Never mind that in the U.S. it has been become all the rage, since the supposed cradle of central planning, the U.S.S.R., crumbled. That raises suspicion about the sincerity of the opponents to begin with, but might be explained as a simple case of rivalry rearing its head. More worrisome is the realization that, in terms of man’s well being, failure may be what planning ultimately aims for.
In other words, planning on a grand scale looks to be designed to destroy the population for whom it claims to provide…
That’s what the spouse said when I wrote him how surprised and disappointed I was to discover that Michelle Nunn has gratuitously endorsed the XL pipeline from Canada, because buying oil from “neighbors” is better than from overseas, as well as to read a report that Nunn wants changes to Obamacare to allow cheaper policies for the young.
guns and domestic violence
I’ve argued for some time that, if we are serious about preventing serious crime, then we address behavior at an early stage — i.e. when it’s just abusive and not the cause of serious injury. Now the Supreme Court, in a unanimous decision, has agreed that a proved abuser of another’s rights can be properly deprived of the right to own a tool, whose sole purpose is to perpetrate an assault from a distance. Mr. Castleman of Tennessee is prohibited from owning a gun because over a decade ago he was convicted of having abused a spouse.
from pompey’s head
From 1954 to 1956 we lived down the street from Yankee Stadium in the Bronx. Two years was about par for course for living anywhere, but I did get to spend my high school years in the vicinity of 161st Street, albeit in three different apartments. By that time, relocating every two years had become one of my maternal parents fixed habits.
It is said that seven moves are equivalent to a house going up in flames.
The University of Georgia media collection features a handful of town films. The one about Athens, Georgia is the most complete in the sense of presenting the whole community, on the ground and from the air. The description accompanying the offering on the web page is somewhat inaccurate:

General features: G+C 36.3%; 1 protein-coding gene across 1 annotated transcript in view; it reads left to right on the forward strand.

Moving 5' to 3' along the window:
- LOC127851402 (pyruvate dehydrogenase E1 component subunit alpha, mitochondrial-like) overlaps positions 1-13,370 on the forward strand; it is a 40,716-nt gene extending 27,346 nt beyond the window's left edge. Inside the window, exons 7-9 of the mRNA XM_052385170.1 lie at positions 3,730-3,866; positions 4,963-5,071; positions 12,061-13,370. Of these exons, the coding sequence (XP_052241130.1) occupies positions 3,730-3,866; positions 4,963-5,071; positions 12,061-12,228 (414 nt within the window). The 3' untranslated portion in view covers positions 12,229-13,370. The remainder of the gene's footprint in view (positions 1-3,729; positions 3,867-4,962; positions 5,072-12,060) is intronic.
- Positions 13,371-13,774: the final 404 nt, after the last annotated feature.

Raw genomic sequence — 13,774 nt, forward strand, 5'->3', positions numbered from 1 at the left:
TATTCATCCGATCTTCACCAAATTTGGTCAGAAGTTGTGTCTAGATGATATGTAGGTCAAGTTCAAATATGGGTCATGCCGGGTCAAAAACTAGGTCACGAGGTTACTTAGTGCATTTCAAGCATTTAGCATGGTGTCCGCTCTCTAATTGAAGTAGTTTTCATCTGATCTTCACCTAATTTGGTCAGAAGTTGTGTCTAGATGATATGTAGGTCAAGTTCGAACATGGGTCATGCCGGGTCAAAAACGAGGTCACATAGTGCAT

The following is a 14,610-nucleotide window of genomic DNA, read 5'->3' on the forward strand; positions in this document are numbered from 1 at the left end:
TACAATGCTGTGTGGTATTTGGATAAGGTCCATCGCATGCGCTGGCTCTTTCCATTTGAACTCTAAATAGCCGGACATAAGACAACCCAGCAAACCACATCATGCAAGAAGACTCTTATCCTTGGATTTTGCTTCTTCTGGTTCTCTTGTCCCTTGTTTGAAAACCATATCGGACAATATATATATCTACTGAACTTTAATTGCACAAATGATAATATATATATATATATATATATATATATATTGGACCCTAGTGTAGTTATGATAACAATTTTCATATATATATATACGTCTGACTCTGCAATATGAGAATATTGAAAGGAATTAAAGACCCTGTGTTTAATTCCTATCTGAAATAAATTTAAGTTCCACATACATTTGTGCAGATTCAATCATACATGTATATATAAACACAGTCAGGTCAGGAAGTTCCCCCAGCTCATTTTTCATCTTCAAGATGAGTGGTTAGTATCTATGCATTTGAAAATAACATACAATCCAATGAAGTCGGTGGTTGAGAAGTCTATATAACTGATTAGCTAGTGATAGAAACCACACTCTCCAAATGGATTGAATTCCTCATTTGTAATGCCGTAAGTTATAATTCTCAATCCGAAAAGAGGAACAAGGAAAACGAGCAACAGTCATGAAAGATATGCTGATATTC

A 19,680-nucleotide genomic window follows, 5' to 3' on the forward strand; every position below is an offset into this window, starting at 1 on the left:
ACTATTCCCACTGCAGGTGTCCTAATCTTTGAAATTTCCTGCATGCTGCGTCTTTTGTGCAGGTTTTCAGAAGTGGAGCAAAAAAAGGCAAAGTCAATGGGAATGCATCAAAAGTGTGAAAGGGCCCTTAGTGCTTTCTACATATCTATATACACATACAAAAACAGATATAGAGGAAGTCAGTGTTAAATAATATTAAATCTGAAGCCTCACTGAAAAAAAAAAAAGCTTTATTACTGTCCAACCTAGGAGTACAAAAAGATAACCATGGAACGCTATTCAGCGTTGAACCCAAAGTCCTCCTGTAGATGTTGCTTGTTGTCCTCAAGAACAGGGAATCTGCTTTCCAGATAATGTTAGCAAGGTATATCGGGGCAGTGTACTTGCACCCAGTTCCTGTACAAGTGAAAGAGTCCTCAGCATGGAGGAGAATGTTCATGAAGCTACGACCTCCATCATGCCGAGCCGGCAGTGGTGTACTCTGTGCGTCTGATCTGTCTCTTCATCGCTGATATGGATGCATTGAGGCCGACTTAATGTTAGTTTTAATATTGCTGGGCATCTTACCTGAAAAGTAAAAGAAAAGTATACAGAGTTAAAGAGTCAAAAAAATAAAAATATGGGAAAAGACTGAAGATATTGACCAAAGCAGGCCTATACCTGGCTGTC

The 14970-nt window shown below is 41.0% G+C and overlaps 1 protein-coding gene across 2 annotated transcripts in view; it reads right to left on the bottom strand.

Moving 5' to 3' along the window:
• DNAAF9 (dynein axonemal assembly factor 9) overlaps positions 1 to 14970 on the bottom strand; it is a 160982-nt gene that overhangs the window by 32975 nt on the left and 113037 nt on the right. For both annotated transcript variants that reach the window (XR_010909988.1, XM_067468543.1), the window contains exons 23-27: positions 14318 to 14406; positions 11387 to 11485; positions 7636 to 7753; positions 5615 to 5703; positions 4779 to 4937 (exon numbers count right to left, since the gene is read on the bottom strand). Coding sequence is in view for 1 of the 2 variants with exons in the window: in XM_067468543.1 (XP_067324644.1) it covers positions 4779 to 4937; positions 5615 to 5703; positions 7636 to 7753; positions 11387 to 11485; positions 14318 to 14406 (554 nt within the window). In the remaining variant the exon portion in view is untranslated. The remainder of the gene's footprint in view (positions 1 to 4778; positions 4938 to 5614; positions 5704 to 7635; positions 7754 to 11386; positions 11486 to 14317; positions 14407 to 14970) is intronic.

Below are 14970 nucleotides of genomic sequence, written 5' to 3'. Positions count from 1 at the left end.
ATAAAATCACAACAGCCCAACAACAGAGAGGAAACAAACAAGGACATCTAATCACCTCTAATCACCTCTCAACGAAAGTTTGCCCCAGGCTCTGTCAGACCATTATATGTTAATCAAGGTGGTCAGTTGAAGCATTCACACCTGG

Because of its business and housing content, we believe this 16mm color amateur film of scenes in and around Athens was made by Joel A. Weir who was, at that time, Executive Director of the Athens Housing Authority as well as Director of the Athens Chamber of Commerce (1931-1949). This short clip (14 mins.) is excerpted from the full film (approx. 45 mins.) and is silent.
Instead of naming their new subdivisions the Dune Cottages, the Ocean Forest Cottages and the Riverside Cottages and then running their Dune Avenue down the Sea Island Spit, where the Loggerhead Turtles nest and 144 species of birds come to rest, making reference to the sea of effluent on which their cottages sit would be more honest, but it wouldn’t attract many new buyers for Sea Island Coastal Properties’ million dollar lots, would it?
the power to corrupt
James Holland has dug into his archives from his days as the Altamaha River Keeper (ARK) to remind us that it’s not just North Carolina that’s got a coal waste problem.
The Duke Energy coal ash spill in North Carolina has been in the news a lot, as of late. This tragedy on the Dan River in North Carolina started me to thinking about how one of Georgia’s main rivers and lakes may be quite vulnerable to a coal ash spill at Milledgeville, Georgia. The lake is Lake Sinclair and the river that is dammed to create Lake Sinclair is the Oconee River in the Altamaha River watershed.
The Taxed Enough Already people were/are deceived, but they can’t see it. Why? It’s not the fault, as some people would have it, of the corporate (Koch) effort to take these disgusted citizens over. And it’s not that the corporate claim to being sympathetic and understanding of the plight of being taxed too much, which the corporations surely aren’t. No, the deception lies elsewhere and whether citizens and corporations are taxed too little or too much or just enough is actually entirely beside the point. Because the deception lies in the simple perversion of the truth…
What is it with Republican governors and traffic jams? Up in New Jersey, we’ve got Chris Christie’s staff ordering up some “traffic problems” for Fort Lee, perhaps as a prank, and in Atlanta, Georgia, we’ve got Nathan Deal and the Mayor of Atlanta hosting each other at lunch while the traffic all around the city flops around in slush.